Carneal goes through artful change

Published March 13, 2011  | Selma Times-Journal

carneal_forwebArtsRevive celebrates two grand openings Friday night — Carneal Arts Revive and the ninth annual Juried Art Show.

The show, which features works by Alabama artists, is the first event for the work-in-progress Carneal Building. A former auto service business, the 1920’s brick structure has undergone a series of upgrades since 2008 to become headquarters for the local arts organization.

“We are excited to finally be able to host our art show in this wonderful building by the river,” Vicky Stoudenmire, event chairman, said. “We’ve recently installed lighting and finished some painting and carpentry work as final preparation. Now we can display paintings, sculptures and photography in a unique gallery setting.”

The show, which formerly was held at The Harmony Club, has grown in size and quality since its inception and it coincides with the Selma Pilgrimage. The members’ reception is Friday, March 18 from 7-9 p.m., and the show is free to the public Saturday from 11 a.m. to 4 p.m. and Sunday from 1 to 4 p.m.

Located downtown at Water Avenue and Church Street, Carneal ArtsRevive offers a beautiful view of the Pettus Bridge and has an outdoor pavilion that can be used for shows, concerts and receptions.

“It’s just a fantastic place for a variety of events, and we’re pleased to put an old building to a new use,” Fran Pearce, ArtsRevive president, said.

Pearce gave credit to the nearly completed work to project chairman Ray Thomas.

“He has been the driving force behind getting our building where it is. He has spent untold hours negotiating with contractors and actually working on the building,” Pearce said. “The knowledge and assistance he has given to ArtsRevive has been invaluable. His help, along with that of his wife, Ann, who serves as Carneal Building chair, has given us the skilled leadership we needed to meet our goal.”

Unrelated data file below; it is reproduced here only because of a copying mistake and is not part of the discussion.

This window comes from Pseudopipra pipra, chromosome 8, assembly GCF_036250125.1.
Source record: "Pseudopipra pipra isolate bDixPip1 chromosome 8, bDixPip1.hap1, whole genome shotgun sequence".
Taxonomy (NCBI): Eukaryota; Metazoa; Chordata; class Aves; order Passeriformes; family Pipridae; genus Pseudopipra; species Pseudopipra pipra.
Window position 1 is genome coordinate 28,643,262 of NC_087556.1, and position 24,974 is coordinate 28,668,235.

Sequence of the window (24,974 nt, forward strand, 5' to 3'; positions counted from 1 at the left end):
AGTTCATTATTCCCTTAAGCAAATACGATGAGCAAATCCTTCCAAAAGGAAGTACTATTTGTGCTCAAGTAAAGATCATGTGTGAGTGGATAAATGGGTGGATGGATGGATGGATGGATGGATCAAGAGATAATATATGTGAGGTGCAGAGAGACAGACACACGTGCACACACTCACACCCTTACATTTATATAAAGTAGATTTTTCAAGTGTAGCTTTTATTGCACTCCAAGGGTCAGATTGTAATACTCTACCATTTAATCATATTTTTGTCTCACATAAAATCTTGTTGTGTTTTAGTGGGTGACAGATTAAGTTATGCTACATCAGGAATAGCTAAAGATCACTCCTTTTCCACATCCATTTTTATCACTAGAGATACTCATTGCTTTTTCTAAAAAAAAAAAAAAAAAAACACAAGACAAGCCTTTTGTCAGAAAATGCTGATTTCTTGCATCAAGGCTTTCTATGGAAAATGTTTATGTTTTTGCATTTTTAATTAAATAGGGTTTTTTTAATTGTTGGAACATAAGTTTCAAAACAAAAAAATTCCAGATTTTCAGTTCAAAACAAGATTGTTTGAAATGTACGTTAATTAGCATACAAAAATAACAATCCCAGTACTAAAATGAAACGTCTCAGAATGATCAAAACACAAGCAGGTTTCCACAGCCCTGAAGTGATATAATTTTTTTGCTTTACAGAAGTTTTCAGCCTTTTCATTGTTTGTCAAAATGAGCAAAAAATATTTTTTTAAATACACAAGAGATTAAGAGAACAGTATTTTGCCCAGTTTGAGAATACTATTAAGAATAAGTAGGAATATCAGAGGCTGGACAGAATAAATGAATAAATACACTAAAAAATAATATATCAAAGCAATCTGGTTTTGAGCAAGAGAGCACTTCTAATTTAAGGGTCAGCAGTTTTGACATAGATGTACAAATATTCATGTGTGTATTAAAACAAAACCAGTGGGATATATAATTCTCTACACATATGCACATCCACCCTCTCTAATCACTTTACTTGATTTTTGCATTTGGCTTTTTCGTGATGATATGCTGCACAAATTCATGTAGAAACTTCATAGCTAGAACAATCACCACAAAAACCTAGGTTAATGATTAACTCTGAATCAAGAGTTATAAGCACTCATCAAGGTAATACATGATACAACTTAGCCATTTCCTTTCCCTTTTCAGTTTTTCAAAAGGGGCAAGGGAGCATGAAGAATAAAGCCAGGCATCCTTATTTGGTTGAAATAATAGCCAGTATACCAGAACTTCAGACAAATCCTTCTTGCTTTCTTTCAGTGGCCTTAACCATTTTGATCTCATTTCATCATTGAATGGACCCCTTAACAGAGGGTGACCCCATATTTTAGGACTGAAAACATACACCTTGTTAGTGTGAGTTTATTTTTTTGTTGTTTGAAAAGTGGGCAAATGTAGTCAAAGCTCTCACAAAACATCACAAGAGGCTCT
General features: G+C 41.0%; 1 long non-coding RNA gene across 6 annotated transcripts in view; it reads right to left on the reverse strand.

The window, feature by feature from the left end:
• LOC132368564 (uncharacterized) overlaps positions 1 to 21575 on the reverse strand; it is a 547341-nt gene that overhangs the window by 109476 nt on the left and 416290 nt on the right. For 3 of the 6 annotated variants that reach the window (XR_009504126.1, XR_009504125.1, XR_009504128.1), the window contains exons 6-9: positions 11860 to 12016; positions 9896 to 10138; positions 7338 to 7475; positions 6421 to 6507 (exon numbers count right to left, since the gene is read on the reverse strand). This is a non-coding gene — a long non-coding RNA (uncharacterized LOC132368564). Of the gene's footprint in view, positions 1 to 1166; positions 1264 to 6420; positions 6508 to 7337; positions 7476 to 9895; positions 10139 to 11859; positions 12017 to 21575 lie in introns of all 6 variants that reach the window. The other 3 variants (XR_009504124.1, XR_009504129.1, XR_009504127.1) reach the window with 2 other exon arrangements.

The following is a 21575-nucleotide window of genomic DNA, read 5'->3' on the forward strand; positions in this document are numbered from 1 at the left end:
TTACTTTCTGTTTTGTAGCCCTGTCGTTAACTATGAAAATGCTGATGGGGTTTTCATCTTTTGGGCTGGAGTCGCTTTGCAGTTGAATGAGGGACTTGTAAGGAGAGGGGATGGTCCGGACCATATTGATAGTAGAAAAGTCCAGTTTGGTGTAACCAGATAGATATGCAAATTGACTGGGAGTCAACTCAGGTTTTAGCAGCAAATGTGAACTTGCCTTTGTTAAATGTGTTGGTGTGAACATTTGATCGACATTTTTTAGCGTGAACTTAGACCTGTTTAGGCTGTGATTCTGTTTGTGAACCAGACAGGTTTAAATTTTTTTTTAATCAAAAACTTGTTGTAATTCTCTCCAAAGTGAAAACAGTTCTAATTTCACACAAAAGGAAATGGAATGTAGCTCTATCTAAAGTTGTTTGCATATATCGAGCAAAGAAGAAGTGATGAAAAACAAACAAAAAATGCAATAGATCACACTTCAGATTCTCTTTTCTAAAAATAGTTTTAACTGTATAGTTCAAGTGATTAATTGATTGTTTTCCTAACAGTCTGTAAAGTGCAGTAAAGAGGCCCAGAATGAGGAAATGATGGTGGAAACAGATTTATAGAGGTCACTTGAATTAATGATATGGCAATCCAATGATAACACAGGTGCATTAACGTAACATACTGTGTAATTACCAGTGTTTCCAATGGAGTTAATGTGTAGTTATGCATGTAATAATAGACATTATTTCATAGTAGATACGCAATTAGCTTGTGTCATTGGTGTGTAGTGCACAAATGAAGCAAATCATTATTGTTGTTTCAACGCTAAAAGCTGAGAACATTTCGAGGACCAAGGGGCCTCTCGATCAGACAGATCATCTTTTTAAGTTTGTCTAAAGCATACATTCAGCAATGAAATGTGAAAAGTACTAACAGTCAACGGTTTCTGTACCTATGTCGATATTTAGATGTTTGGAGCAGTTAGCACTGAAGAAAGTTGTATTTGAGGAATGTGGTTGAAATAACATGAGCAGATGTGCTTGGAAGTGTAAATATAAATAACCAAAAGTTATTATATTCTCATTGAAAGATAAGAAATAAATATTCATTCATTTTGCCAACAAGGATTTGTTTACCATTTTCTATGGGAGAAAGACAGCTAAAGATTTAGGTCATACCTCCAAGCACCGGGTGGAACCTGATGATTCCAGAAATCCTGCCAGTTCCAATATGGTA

Enroute to its designation as an arts facility, the Carneal Building had to meet requirements of the Alabama Department of Environmental Management (ADEM), which included tests for asbestos, lead paint and oil/petro-chemicals.

“We depended on grants and help from the city of Selma to get these things accomplished, then applied for grants to hire licensed professionals to remove asbestos and lead paint,” Ann Thomas said.

The old roof, which had caved on the riverfront side, was razed and replaced and tons of automotive-related debris removed. The pavilion has since been shored up, plumbing installed and electrical work done. A security fence is in place on the river side of the building.

Soon, Thomas said a grant from the Alabama Council on the Arts will fund an art wall for automotive sculptures as a tribute to the building’s original use. In addition, future plans include a catering kitchen, artist workshops and office. Part of the building may be rented for small-business space.

Opened in 1927, the building operated as Selma Electric Battery Company until the 1940s when it became Carneal Auto Service. According to a history of the business, “Otha Carneal took great pride in his work…” and treated his employees fairly to the point of insisting upon one water fountain and one restroom for all, “…believing there was no difference among men regardless of the color of their skin.”

Carneal’s “radical” attitude became even more so during the 1950s when he refused to join a white citizens’ council and suddenly found his contract revoked for servicing the city and county vehicles. However, he was able to stay in business due to his reputation for good service. Through the years, the auto service also weathered a fire and bank erosion and water damage due to a storm.

Later, as his health failed, Carneal turned the business over to Gene Tindoll. After the business closed in 2008, it was purchased by the ArtsRevive, which organized in 2003 to promote community development via the arts in the greater historic Selma region.

While opening night is a members’ only reception, Stoudenmire said others are welcome to attend and can join at the door. Membership fee is $35.

Jamie Adams, an assistant professor and department head of art at Judson College, will judge the artwork, and awards will be presented Sunday at 3 p.m.